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Ann Coloproctol > Volume 37(2); 2021 > Article
Imam, Khalayleh, Pines, Khoury, Mavor, and Pelta: Pilonidal Sinus Management; Bascom Flap Versus Pilonidal Pits Excision: A Single-Center Experience



This study aimed to evaluate the outcomes of the Bascom cleft lift (flap) and the pilonidal pits excision (Gips procedure).


The records of all the patients who underwent pilonidal sinus excision between November 2013 and August 2017 were reviewed. Inclusion criteria included either pilonidal pits excision or the Bascom cleft lift procedure. All procedures were performed by a single surgeon. Perioperative complications and recurrence rates were reviewed.


Fifty-three patients met the inclusion criteria. Male/female ratio was 36/17, with a mean age of 23.4 ± 7 years. In this study, 21 patients underwent the Bascom cleft lift (skin flap) procedure and 32 underwent the Gips-style operation. The mean follow-up was 3.5 months. Twenty-eight patients (52.8%) underwent prior drainage of pilonidal abscess. Eleven patients had a previous wide local excision with recurrent disease. A higher rate of recurrence was observed among patients who underwent pits picking following failure of a previous wide local excision (80% vs. 0%, P = 0.02). Minor wound dehiscence developed in 8 patients; all of which were in the Bascom flap group (40% vs. 0%, P < 0.005). All of these wounds healed completely between 3 and 6 weeks.


The Gips procedure is the recommended treatment for simple pilonidal disease. For recurrent pilonidal disease, the Bascom cleft lift (flap) procedure is an excellent option since it demonstrates a short wound healing time and a good success rate. This calls into question the continued use of the wide excision technique used by most surgeons in this country and abroad.


The surgical management of pilonidal disease is in a state of flux with a shift away from the larger morbid operations which involve wide excision of the sinus containing tissue, down to the post sacral fascia combined with either primary or flap closure [1]. These larger procedures have favored the use of off-midline closures which shift the suture line away from the natal cleft, showing a lower recurrence rate when compared with midline closure techniques [2, 3]. Off-midline flap procedures (Karydakis, Bascom cleft lift, Limberg, and V-Y plasty) have been reported with variable success rates [4-7] with published comparisons between these types of operations [8-10] and with simple closure [11-13].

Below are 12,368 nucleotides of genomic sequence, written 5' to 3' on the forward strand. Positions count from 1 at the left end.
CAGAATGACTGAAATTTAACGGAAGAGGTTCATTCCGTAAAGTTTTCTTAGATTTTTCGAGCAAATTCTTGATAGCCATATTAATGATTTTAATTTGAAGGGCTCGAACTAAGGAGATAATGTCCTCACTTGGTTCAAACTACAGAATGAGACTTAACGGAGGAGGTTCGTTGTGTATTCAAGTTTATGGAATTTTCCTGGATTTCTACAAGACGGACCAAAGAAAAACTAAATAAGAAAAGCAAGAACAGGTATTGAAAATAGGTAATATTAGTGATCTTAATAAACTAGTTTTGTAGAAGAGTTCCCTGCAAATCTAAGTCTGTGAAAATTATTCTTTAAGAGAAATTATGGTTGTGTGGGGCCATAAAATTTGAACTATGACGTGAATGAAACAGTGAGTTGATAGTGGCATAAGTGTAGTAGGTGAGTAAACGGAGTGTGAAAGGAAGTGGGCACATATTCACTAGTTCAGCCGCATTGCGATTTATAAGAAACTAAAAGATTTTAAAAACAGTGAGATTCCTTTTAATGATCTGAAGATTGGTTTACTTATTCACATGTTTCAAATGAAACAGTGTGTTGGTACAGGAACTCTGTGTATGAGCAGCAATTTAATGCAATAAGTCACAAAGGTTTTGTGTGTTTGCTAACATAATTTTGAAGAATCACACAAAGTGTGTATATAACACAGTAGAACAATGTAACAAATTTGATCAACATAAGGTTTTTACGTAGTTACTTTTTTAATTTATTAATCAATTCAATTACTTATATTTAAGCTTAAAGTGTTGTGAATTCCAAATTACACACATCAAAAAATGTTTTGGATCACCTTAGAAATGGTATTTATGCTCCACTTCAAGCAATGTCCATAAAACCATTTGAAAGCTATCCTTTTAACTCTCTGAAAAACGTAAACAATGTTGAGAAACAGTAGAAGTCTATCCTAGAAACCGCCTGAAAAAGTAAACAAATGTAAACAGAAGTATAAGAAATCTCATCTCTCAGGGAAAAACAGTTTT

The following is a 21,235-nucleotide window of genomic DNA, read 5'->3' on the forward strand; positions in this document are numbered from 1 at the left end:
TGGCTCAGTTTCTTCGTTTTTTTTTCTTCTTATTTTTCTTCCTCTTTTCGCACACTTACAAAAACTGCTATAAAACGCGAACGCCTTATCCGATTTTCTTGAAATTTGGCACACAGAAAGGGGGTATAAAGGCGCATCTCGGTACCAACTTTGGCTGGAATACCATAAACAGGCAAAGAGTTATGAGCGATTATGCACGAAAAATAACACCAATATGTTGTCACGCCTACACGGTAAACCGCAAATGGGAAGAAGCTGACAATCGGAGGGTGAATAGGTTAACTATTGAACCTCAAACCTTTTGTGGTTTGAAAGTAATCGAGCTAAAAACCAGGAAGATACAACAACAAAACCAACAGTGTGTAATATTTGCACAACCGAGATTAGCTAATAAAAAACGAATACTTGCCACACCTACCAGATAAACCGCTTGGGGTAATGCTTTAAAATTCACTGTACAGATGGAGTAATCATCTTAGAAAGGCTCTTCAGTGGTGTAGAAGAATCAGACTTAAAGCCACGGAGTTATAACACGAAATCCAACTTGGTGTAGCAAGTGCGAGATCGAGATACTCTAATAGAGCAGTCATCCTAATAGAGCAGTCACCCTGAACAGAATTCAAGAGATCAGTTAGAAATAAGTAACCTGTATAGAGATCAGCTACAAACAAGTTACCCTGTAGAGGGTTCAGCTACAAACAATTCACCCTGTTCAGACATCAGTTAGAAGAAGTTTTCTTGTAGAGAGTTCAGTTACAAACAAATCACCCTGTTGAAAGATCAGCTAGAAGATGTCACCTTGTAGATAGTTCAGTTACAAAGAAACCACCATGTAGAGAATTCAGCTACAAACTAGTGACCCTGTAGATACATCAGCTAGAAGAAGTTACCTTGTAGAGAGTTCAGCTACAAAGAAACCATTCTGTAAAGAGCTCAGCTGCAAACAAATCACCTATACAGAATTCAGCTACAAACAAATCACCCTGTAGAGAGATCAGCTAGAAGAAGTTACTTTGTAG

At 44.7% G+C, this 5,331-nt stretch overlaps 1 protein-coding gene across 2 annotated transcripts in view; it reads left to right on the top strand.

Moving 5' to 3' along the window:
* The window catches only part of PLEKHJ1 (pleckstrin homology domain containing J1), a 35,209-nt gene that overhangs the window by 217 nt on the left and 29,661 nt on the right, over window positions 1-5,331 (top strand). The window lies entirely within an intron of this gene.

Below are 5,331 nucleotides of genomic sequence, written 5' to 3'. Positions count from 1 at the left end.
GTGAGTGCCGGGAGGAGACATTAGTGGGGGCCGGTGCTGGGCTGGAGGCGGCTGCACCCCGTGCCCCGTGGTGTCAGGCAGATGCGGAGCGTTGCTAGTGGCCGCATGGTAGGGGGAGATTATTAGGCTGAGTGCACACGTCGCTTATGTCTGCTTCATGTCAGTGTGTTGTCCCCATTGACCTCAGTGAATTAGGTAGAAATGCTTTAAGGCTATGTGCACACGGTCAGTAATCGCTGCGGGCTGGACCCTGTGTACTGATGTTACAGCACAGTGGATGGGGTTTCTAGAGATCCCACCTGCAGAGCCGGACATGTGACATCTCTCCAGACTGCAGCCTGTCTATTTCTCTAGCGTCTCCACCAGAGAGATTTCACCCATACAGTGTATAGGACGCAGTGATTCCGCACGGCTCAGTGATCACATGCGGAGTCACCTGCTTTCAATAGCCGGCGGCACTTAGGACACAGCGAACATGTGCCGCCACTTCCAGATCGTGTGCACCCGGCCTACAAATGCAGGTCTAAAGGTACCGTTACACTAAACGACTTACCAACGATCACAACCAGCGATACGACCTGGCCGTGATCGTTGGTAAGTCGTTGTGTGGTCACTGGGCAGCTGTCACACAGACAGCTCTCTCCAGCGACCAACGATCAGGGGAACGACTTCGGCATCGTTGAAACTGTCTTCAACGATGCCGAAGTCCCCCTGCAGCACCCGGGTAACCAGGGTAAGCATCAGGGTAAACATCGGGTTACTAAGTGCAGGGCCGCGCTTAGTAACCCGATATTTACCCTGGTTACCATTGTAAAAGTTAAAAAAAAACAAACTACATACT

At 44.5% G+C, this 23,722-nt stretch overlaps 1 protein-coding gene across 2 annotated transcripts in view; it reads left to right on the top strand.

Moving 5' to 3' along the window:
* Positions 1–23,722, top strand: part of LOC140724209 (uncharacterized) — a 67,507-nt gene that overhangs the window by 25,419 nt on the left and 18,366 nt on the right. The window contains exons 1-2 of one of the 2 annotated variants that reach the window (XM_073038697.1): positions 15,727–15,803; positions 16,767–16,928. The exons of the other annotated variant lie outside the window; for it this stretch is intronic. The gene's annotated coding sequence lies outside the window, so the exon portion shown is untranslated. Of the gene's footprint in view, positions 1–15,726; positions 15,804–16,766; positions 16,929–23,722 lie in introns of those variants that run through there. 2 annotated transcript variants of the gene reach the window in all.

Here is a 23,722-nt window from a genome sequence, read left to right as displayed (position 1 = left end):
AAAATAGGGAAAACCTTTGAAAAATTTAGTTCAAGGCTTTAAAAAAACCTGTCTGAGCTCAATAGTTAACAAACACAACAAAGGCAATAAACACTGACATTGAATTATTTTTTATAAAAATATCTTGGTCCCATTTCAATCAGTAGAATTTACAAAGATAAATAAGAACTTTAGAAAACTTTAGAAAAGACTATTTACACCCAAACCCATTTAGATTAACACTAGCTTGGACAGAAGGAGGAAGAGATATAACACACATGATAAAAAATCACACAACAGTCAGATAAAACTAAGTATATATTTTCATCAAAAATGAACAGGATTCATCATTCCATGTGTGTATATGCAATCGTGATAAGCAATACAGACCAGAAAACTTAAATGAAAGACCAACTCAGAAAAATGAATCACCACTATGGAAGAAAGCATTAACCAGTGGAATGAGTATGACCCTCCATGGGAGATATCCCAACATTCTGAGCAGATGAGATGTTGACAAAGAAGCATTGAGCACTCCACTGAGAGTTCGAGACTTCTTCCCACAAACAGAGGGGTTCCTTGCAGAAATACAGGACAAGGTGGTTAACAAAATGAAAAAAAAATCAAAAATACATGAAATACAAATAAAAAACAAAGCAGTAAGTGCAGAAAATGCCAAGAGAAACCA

Formal excision and closure procedures result in a varying necessity for patient hospitalization along with the need for general or regional anesthesia and variable use of drains and antibiotics. The reported recurrence rates are based upon studies with heterogeneous periods of follow-up.
However, in meta-analyses, recurrences have generally been less with open secondary healing methods [14, 15]. Simple pit-picking and debridement were described in 1965 by Lord and Millar [16] as well as by Bascom [17] with a modification of this procedure revived by Gips et al. [18] who showed rapid healing and low recurrence rates over a medium- to long-term follow-up. These initial results of a procedure performed as a day case (ambulatory surgery) under local anesthesia have been confirmed by other authors using similar techniques of localized sinusectomy [19], or limited removal of pilonidal pits and the underlying soft tissue fistulous tracks with skin trephines [20, 21].
Herein, we present a single-center experience of a range of techniques (principally using the Bascom cleft lift procedure or the Gips-style operation) with medium-term outcomes for elective pilonidal sinus treatment.